-exonuclease in reverse direction, 3'-5' activity

36

What happens when Pol III detects a mistake?

Shifts backward one nucleotide and excises the misincorporated nucleotide
-exonuclease activity 3'-5'

37

3'-5' exonuclease activity

Pol III shifts backward one nucleotide and excises the misincorporated nucleotide

38

What must happen to complete replication of circular DNA and the joining of Okazaki fragments?

The RNA primer must be removed and replaced with dNTPs (via Pol I)

39

DNA polymerase I (pol I)

-5'-3' polymerase activity
-3'-5' AND 5'-3' exonuclease activity

40

What has BOTH 3'-5' and 5'-3' exonuclease activity?

DNA polymerase I

41

What all does Pol I do?

-removes RNA primer (5' to 3' exonuclease)
-replaces the rNTPs with the correct dNTP (5'-3' polymerase)
-proof reads and corrects misincorporated nucleotides (3'-5' exonuclease)

42

What can Pol I's 5'-3' exonuclease activity do?

Actually remove incorrectly base paired nucleotides (in this case the RNA primer)
-also important for another pol I function, DNA repair

43

What are the two important functions of Pol I 5'-3' exonuclease activity?

1. Replication of DNA
2. Repair of DNA

44

DNA ligase

Seals the nick that remains after the RNA primer is removed and replaced with dNTPs

45

DnaA protein

Initial strand separation
High A-T content

46

What prevents reannealing?

SSB proteins

47

G1 phase

Most variable in terms of time; growth and metabolism

48

G0 phase

Semipermanent G1 phase, appropriate signals can cause a re-entry into the cell cycle

49

S Phase

Replication of DNA (synthesis)

50

M phase

The stage of cell division (mitosis)

51

Pol alpha

Contains primase + DNA polymerase (begins strand synthesis)

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Pol delta

DNA polymerase + proofreading (extends strands)

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Pol beta and Pol epsilon

DNA repair enzymes

54

Pol gamma

Mitochondrial DNA polymerase

55

What happens to the lagging strand on the eukaryotic linear chromosome?

Will have a gap once the primer is removed
-overhang that is susceptible to degradation and has enzymes to properly manage them

56

Telomerase

Extends the ends of linear chromosomes (at the overhang)

57

Telomeres

The ends of eukaryotic chromosomes contain repeated sequences called this
-6-nucleotide repeats (>1000 6-nucleotide repeats)

58

What does telomerase contain?

-Segment of RNA that is complimentary to the telomere repeat and extends beyond the repeat, the extension acts a template
-also contains reverse transcriptase

59

Telomerase reverse transcriptase

Copies its own template (RNA) into DNA extending the 3' overhang on the chromosome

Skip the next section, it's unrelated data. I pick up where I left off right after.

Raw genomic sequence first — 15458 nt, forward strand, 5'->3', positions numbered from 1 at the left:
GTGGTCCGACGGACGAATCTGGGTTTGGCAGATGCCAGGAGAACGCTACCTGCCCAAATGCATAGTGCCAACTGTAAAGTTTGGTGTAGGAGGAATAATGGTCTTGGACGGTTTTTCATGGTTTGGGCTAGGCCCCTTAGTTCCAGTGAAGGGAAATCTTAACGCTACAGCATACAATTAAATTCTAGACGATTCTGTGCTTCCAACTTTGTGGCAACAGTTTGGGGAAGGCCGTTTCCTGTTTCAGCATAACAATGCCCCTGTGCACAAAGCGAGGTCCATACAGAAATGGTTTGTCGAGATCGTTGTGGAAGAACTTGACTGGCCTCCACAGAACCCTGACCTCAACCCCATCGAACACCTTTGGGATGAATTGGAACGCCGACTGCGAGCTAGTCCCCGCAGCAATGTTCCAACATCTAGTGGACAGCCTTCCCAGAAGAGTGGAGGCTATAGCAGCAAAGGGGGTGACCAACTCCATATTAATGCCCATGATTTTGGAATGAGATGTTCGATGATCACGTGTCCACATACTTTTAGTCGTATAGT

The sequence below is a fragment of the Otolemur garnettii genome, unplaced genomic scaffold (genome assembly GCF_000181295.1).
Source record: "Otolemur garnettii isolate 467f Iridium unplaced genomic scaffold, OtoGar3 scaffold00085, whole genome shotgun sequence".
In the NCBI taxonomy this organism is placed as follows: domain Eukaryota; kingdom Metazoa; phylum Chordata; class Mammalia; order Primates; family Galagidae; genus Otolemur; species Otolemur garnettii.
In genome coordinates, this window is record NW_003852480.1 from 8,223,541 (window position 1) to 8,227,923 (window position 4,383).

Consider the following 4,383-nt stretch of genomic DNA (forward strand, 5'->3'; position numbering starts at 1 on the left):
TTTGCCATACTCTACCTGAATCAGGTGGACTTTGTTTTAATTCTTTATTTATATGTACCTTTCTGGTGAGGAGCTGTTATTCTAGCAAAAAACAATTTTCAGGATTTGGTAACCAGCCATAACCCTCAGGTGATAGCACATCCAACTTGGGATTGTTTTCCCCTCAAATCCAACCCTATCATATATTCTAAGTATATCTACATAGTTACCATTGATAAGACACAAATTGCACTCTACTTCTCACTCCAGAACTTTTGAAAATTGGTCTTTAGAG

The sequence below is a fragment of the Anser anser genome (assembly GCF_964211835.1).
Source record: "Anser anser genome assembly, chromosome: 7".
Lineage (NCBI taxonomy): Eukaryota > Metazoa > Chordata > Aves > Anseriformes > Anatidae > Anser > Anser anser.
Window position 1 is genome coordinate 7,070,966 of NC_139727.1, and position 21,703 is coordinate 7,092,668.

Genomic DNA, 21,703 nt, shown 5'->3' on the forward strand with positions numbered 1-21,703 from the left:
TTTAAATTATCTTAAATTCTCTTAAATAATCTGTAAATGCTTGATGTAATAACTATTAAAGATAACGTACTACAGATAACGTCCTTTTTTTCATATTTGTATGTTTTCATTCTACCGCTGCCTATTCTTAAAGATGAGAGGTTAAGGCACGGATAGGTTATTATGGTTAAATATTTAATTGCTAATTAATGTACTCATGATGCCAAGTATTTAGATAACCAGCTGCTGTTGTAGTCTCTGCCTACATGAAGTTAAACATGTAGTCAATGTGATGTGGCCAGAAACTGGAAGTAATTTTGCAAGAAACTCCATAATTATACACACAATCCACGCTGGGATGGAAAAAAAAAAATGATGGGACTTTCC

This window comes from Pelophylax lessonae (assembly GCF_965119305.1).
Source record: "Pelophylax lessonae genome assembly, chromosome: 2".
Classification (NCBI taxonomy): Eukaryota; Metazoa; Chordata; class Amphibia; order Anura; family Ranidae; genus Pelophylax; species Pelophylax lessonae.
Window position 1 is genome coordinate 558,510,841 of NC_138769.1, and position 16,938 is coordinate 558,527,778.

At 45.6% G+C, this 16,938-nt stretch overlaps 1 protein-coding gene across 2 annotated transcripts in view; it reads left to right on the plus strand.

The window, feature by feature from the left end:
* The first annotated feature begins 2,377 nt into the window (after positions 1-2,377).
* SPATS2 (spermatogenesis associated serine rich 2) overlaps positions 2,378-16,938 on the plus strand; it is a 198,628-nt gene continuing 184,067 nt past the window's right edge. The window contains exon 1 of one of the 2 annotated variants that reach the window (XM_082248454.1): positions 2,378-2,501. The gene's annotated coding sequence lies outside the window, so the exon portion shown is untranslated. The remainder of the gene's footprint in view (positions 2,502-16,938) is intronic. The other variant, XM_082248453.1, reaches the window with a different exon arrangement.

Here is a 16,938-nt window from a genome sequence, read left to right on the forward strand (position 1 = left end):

-repeated many times
-keeps nucleases from chopping into important coding regions on end

60

After telomerase extends the repeat many times...

The overhang is filled in by the action of primase and DNA polymerase
-however, there will always be a section of DNA left that is single stranded

61

Section of DNA left that is single stranded

Assumes a special structure with the dsDNA and certain proteins to protect the end of the DNA

62

Is telomerase expressed in every cell?

No

63

Where is telomerase expressed?

In cells that continually divide and are not terminally differentiated

64

Cells that do not express telomerase

Have their chromosomes shortened at each cell division-have a finite number of cell divisions, cellular equivalent to aging

65

What causes cellular aging?

Cells that do not have telomerase have their chromosomes shorten every time there is replication, there is a finite number of cell divisions

66

Molecular reason behind cancer

Some cells can activate telomerase

67

What polymerases can copy RNA into DNA?

-Reverse transcriptase
-RNA dependent DNA polymerase
-telomerase

Common strategy in many viruses (HIV)
Lacks proofreading ability , high mutation rate

68

Strand-directed mismatch repair

Corrects errors made during replication

69

Damage repair

Similar process as strand-directed mismatch

70

DNA repair proteins

-With endonuclease activity recognize misincorporated bases or damaged bases and nick the damaged strand
-some of these proteins also remove the damaged region

71

DNA Pol I in DNA repair

-Can remove the damaged region (exo- or endonuclease)
-then fills in the previously damaged region
=-DNA ligase seals the final nick

72

HNPCC (hereditary nonpolposis colorectal cancer)

A defect in mismatch repair is responsible for this
One of the most common inherited cancers

73

DNA mutations

Can be causes by other mechanisms besides replication errors

74

Spontaneous mutations

Exposure to chemicals or radiation
-cigs

75

UV light

Causes pyrimidine dimers
-usually thymine dimers

76

UV light damaged DNA repair

UV specific endonuclease
-cuts DNA on both sides of damage and removes it, gap filled in by repair DNA polymerase (Pol I in prokaryotes)

77

Xeroderma pigmentosum

Results from deficiency in excision endonuclease